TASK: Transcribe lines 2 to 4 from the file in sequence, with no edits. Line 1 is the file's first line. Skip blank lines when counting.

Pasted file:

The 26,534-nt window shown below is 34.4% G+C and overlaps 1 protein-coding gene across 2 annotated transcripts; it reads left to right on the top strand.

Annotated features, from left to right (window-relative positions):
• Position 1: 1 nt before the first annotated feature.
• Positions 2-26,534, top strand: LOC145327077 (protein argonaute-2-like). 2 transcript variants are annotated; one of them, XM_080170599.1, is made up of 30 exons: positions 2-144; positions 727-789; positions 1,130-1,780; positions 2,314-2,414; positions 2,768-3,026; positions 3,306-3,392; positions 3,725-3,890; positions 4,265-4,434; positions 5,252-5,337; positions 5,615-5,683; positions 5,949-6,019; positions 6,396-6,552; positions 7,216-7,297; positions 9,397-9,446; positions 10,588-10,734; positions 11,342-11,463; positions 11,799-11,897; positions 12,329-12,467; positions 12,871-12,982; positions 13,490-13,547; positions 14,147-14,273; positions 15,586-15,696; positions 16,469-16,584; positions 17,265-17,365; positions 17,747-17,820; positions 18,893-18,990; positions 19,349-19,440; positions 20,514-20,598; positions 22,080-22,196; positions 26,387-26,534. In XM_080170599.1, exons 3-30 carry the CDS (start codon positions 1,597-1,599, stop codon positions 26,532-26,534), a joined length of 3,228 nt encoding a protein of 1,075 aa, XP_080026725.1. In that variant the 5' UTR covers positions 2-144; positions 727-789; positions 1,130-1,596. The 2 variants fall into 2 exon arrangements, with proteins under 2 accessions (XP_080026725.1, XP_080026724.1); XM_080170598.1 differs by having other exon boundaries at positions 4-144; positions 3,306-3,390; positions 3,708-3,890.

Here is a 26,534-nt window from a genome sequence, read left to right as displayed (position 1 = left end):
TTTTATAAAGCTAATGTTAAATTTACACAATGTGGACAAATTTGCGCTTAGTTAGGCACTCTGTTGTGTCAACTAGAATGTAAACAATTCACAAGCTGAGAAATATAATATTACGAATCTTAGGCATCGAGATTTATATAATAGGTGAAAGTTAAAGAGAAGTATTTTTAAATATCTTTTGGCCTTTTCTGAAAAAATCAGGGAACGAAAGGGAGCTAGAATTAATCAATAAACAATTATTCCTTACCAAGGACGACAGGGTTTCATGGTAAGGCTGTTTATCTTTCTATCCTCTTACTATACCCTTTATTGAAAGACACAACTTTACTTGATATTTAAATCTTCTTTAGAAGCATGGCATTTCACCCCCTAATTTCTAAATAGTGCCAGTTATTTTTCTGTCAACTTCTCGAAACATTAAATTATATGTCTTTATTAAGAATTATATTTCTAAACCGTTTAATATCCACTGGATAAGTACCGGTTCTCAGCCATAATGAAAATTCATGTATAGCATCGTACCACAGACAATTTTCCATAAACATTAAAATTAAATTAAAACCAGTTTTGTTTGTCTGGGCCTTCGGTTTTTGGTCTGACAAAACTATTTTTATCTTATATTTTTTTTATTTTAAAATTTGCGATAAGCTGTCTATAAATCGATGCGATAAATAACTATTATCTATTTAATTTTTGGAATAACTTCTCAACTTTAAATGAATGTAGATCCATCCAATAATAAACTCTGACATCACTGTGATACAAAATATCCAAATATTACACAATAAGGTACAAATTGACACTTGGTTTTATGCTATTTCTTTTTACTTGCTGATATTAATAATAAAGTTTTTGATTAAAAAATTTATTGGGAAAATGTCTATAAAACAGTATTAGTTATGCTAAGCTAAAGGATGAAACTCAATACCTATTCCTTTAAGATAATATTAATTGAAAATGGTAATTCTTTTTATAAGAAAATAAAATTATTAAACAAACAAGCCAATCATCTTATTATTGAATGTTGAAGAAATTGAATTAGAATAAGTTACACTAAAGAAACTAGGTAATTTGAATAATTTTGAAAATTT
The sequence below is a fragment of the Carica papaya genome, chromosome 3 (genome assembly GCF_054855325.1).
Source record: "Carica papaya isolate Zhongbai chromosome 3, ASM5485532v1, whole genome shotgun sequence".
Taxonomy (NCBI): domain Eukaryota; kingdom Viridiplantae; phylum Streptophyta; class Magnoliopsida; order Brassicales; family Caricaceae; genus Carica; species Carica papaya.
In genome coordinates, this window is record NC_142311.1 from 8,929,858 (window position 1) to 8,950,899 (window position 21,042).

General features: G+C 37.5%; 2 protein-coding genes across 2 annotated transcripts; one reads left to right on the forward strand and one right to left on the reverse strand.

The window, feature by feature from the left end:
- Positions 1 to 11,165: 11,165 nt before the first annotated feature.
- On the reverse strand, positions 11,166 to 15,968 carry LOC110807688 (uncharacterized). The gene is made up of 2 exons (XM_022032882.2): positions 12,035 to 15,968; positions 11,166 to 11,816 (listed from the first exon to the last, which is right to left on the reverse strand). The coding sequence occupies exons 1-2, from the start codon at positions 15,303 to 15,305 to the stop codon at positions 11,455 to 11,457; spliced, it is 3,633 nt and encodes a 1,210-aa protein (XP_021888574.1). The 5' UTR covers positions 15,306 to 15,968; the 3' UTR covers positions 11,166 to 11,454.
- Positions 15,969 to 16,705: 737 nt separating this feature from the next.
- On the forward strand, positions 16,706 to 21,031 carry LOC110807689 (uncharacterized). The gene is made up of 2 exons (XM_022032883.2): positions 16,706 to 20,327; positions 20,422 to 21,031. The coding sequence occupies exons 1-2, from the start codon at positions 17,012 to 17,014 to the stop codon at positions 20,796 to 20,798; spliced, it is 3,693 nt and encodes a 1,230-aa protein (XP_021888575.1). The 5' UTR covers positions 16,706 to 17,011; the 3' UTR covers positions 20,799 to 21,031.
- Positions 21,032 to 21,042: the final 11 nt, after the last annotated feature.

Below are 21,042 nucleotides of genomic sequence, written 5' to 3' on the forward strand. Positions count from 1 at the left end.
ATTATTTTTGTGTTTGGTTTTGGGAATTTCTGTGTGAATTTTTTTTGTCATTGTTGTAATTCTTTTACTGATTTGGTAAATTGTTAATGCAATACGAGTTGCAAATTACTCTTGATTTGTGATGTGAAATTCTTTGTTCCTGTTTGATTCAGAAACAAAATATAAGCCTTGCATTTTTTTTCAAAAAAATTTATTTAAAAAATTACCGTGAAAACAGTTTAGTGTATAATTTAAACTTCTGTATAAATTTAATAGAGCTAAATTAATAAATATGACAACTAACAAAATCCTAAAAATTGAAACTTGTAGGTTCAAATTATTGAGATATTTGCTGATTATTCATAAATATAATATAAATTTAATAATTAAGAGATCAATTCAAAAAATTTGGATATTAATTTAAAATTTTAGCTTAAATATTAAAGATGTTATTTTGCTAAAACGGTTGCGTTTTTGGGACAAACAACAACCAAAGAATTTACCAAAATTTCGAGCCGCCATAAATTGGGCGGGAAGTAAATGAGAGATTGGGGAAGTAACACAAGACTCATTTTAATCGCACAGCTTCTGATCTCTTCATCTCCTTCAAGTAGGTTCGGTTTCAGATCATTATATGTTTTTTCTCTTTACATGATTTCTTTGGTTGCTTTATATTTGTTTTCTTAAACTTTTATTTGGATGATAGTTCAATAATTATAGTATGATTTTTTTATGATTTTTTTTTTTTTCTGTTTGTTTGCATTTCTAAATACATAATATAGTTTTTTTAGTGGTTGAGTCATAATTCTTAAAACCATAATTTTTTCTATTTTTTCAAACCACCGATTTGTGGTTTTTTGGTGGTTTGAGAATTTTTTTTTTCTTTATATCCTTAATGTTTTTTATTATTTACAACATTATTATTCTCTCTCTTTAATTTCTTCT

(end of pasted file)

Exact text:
Annotated features, from left to right (window-relative positions):
• Position 1: 1 nt before the first annotated feature.
• Positions 2-26,534, top strand: LOC145327077 (protein argonaute-2-like). 2 transcript variants are annotated; one of them, XM_080170599.1, is made up of 30 exons: positions 2-144; positions 727-789; positions 1,130-1,780; positions 2,314-2,414; positions 2,768-3,026; positions 3,306-3,392; positions 3,725-3,890; positions 4,265-4,434; positions 5,252-5,337; positions 5,615-5,683; positions 5,949-6,019; positions 6,396-6,552; positions 7,216-7,297; positions 9,397-9,446; positions 10,588-10,734; positions 11,342-11,463; positions 11,799-11,897; positions 12,329-12,467; positions 12,871-12,982; positions 13,490-13,547; positions 14,147-14,273; positions 15,586-15,696; positions 16,469-16,584; positions 17,265-17,365; positions 17,747-17,820; positions 18,893-18,990; positions 19,349-19,440; positions 20,514-20,598; positions 22,080-22,196; positions 26,387-26,534. In XM_080170599.1, exons 3-30 carry the CDS (start codon positions 1,597-1,599, stop codon positions 26,532-26,534), a joined length of 3,228 nt encoding a protein of 1,075 aa, XP_080026725.1. In that variant the 5' UTR covers positions 2-144; positions 727-789; positions 1,130-1,596. The 2 variants fall into 2 exon arrangements, with proteins under 2 accessions (XP_080026725.1, XP_080026724.1); XM_080170598.1 differs by having other exon boundaries at positions 4-144; positions 3,306-3,390; positions 3,708-3,890.